THE AMERICAN YEAR by Henry Hill-Ed Collins

THE AMERICAN YEAR

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KIRKUS REVIEW

A naturalist of note, who died as this stupendous labor of love reached its completion, Collins brought together a treasury of nature writing compassing geographically North America from ocean to ocean, and tapping resources from some 87 writers, going back to the Plymouth Colony and up to the present. Naturalists are largely represented -- but other sources include diaries, letters, travel journals, even official reports. The material is arranged under the four seasons, and roughly within these sections follows a route of the opening up of the American land. One gets passages of sheer beauty, records of changes wrought by man as well as the seasons, climate and the forces of nature. Assaults on virgin soil, alterations in the balances of nature -- and the slow approach to preserving natural sanctuaries -- add up to a unique angle to conservation. The contributors range from Thoreau to E.B. White on Walden Pond; from Washington Irving on Season of Plenty on the Columbia and Rachel Carson on Migrants of the Spring Sea. From Marquette's discovery of the father of waters- and regret that the made no Indian converts, to William O. Douglas on Wilderness Beach; from John Winthrop on Prodigies of a Great Storm to Henry Beston on Winter Visitors -- and so on.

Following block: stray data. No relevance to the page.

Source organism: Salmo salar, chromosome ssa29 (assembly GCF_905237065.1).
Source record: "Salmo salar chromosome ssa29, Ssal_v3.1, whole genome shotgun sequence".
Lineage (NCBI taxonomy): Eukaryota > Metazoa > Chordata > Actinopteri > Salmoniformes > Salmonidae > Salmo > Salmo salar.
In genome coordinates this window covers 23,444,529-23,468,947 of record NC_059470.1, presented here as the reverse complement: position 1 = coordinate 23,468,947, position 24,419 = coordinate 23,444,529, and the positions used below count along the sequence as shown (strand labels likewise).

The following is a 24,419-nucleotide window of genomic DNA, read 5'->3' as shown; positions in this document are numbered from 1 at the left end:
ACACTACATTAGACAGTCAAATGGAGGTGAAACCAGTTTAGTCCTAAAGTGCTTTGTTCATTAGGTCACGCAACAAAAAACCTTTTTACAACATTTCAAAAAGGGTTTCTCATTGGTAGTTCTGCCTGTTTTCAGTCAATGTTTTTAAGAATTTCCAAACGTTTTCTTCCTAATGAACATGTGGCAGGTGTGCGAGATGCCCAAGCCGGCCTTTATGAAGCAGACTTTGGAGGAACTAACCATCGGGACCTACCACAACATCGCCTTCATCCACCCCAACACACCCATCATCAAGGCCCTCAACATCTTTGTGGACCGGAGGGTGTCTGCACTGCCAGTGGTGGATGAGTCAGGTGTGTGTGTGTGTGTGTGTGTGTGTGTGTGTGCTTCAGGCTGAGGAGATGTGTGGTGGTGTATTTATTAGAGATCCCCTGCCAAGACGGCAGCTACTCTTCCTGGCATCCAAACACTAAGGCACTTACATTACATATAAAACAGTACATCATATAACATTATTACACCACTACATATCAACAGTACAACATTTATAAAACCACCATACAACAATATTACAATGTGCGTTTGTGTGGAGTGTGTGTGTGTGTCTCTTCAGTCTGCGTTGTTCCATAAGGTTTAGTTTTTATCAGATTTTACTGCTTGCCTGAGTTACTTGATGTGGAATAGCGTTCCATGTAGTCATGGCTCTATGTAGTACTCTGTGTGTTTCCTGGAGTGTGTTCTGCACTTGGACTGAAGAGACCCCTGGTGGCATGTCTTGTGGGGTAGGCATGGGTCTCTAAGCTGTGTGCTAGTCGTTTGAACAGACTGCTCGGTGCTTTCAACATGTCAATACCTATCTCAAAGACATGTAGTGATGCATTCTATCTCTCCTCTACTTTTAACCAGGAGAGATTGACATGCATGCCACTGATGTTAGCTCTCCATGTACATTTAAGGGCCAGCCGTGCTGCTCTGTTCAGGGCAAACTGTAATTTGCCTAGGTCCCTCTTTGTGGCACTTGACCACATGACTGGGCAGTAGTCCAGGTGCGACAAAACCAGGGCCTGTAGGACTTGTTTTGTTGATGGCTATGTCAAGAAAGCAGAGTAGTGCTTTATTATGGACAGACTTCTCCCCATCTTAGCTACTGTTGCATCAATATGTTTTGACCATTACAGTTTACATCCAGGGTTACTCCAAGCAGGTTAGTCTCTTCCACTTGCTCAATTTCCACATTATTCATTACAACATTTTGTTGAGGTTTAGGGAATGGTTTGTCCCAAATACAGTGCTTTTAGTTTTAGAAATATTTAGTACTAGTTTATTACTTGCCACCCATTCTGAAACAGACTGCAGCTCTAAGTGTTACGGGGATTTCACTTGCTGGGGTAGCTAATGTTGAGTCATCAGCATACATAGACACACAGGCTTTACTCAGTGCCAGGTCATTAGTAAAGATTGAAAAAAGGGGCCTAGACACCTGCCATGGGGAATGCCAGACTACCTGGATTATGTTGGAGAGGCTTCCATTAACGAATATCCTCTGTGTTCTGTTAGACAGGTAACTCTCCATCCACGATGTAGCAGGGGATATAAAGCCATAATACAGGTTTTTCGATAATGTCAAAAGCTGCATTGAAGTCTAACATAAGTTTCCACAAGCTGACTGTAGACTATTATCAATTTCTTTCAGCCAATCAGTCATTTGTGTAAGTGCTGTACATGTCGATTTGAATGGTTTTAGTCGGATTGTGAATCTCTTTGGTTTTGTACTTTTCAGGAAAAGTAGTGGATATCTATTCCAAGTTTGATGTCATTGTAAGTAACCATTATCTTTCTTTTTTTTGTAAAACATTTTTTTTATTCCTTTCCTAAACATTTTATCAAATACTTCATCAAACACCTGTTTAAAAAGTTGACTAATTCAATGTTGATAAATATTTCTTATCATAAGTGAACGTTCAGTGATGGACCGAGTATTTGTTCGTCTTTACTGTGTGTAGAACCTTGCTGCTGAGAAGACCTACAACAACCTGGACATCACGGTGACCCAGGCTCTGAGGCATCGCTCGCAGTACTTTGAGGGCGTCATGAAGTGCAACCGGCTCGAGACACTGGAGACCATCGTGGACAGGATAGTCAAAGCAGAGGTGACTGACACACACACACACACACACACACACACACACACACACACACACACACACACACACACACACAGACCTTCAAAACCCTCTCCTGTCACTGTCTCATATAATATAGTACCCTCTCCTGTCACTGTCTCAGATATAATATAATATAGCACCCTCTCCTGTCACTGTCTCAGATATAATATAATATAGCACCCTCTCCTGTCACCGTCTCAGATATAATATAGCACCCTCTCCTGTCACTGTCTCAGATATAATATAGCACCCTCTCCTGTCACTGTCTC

Publisher: Putnam